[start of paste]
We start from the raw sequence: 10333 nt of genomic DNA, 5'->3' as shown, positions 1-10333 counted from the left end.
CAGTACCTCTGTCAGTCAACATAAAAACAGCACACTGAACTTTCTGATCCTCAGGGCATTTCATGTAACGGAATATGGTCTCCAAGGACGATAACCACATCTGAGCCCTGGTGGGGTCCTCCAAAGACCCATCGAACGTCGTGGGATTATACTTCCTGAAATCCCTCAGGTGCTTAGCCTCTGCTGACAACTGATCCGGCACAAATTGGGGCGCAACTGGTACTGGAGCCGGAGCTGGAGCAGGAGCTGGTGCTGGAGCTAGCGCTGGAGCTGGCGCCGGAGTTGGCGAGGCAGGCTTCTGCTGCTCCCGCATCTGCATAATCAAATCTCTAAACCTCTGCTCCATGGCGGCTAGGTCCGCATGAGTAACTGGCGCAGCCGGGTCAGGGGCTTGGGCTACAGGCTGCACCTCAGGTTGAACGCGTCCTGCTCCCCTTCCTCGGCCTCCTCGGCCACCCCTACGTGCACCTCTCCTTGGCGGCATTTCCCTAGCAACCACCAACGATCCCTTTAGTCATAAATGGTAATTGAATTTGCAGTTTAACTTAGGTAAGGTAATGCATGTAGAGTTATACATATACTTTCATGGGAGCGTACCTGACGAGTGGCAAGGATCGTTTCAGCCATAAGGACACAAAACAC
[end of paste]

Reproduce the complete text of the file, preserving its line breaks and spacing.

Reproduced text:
We start from the raw sequence: 10333 nt of genomic DNA, 5'->3' as shown, positions 1-10333 counted from the left end.
CAGTACCTCTGTCAGTCAACATAAAAACAGCACACTGAACTTTCTGATCCTCAGGGCATTTCATGTAACGGAATATGGTCTCCAAGGACGATAACCACATCTGAGCCCTGGTGGGGTCCTCCAAAGACCCATCGAACGTCGTGGGATTATACTTCCTGAAATCCCTCAGGTGCTTAGCCTCTGCTGACAACTGATCCGGCACAAATTGGGGCGCAACTGGTACTGGAGCCGGAGCTGGAGCAGGAGCTGGTGCTGGAGCTAGCGCTGGAGCTGGCGCCGGAGTTGGCGAGGCAGGCTTCTGCTGCTCCCGCATCTGCATAATCAAATCTCTAAACCTCTGCTCCATGGCGGCTAGGTCCGCATGAGTAACTGGCGCAGCCGGGTCAGGGGCTTGGGCTACAGGCTGCACCTCAGGTTGAACGCGTCCTGCTCCCCTTCCTCGGCCTCCTCGGCCACCCCTACGTGCACCTCTCCTTGGCGGCATTTCCCTAGCAACCACCAACGATCCCTTTAGTCATAAATGGTAATTGAATTTGCAGTTTAACTTAGGTAAGGTAATGCATGTAGAGTTATACATATACTTTCATGGGAGCGTACCTGACGAGTGGCAAGGATCGTTTCAGCCATAAGGACACAAAACAC